So maybe we like Google+ so far because we haven’t cluttered it up yet, and because it’s easier to keep tidy? Time will tell. Just like Twitter, it will be months (years?) before we know the real value.

Should you join now? You don’t have to (and Doug Haslam has posted a cogent argument in favor of Google+ patience), but so far it’s fun. And if you’re a marketer or communicator, I suspect it will become mandatory before too long. Google’s previous attempts at social networking (Orkut, Buzz, Wave) didn’t take off, but Google+ is so much more than even the sum of all three.

image by me

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Laurie Ruettimann of the Punk Rock HR blog is seeking your best advice for jobseekers. Despite all the articles, books and blog posts out there telling people how to land their dream job, people still miss some fundamental things. Plus, as we all know, it’s a tough market. If you’ve got some good advice, go contribute at Laurie’s blog.

Ironically, I’m writing this post in a coffee shop in Raleigh, sitting next to a woman who has been conducting interviews all morning. One piece of advice gleaned from eavesdropping: If the interviewer asks if you consider yourself a people person, she is expecting the answer “yes.”

Here are the first few pieces of advice that came to my mind:

1. Start (or revive, or continue) a blog and write as though you were already a valued member of the profession where you want to work. Make it part of your daily job search routine. I don’t mean be pretentious and tell everybody how smart you are; I mean write about topics in your industry and contribute what you can. Don’t just write daily about the fact that you want a job and can’t find one. Try to write posts that would make a prospective employer think, “Damn, I wish she was writing this on our blog.”

Hopefully it goes without saying that you should be following the influential bloggers in your field, both nationally and locally.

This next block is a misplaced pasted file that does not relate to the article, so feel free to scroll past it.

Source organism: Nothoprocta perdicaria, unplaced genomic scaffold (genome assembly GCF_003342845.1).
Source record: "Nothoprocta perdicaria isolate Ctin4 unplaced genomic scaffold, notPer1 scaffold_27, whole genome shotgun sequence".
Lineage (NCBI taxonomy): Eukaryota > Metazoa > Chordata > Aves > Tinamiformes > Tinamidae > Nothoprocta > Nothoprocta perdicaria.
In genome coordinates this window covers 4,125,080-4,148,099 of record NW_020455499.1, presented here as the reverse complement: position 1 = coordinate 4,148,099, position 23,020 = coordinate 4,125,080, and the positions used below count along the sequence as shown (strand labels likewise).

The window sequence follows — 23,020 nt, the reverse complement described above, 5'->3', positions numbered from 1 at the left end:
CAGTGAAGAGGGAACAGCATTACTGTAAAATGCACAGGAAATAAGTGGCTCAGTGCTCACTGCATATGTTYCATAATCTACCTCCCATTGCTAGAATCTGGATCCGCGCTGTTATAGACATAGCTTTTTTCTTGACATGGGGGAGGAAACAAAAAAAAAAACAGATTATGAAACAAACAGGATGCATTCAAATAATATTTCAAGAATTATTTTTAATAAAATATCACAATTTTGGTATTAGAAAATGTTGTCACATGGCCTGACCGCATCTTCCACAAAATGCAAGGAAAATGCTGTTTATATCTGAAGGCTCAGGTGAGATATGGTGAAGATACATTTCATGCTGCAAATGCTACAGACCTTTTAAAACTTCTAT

2. Make sure you have a professional email address, like firstname.lastname@gmail.com. I’ve been put off in the past by jobseekers with immature-sounding email addresses. “SurferGrrlll@hotmail.com” tells me you’d rather be surfing than working. I won’t necessarily hold that against you once I get to know you, but don’t lead off with it.

3. Set up a Twitter account (again, I suggest FirstnameLastname) and follow everyone you can in the field where you want to work, or better yet, at the companies where you want to work. Use it to learn from them and communicate with them where appropriate, but don’t stalk them. Follow the people they follow.

4. Do the same thing with LinkedIn. Use it as the valuable source of information it is, but again not as a stalking tool. If you go into an interview knowing the groups your prospective manager belongs to and the conferences she’s going to this year, don’t you think that will make you sound like you understand the industry?

5. Take phone interviews from a landline phone in a quiet place, not a mobile phone. Don’t make the interviewer work to understand you. And when the interviewer calls you, answer the phone professionally, the way you would if you had the job: “Hello, this is Jenny Jobseeker.” I’ve conducted dozens of phone interviews, and it’s very annoying when you have to go through this every time:

“Hello?”
“Hi, this is Dave Thomas, may I speak to Jenny Jobseeker please?”
“This is Jenny.”

By that point I just want to say, “Weren’t you expecting my call?” It makes you sound surprised and unprepared.

Originally published on Conversations & Connections, my SAS social media blog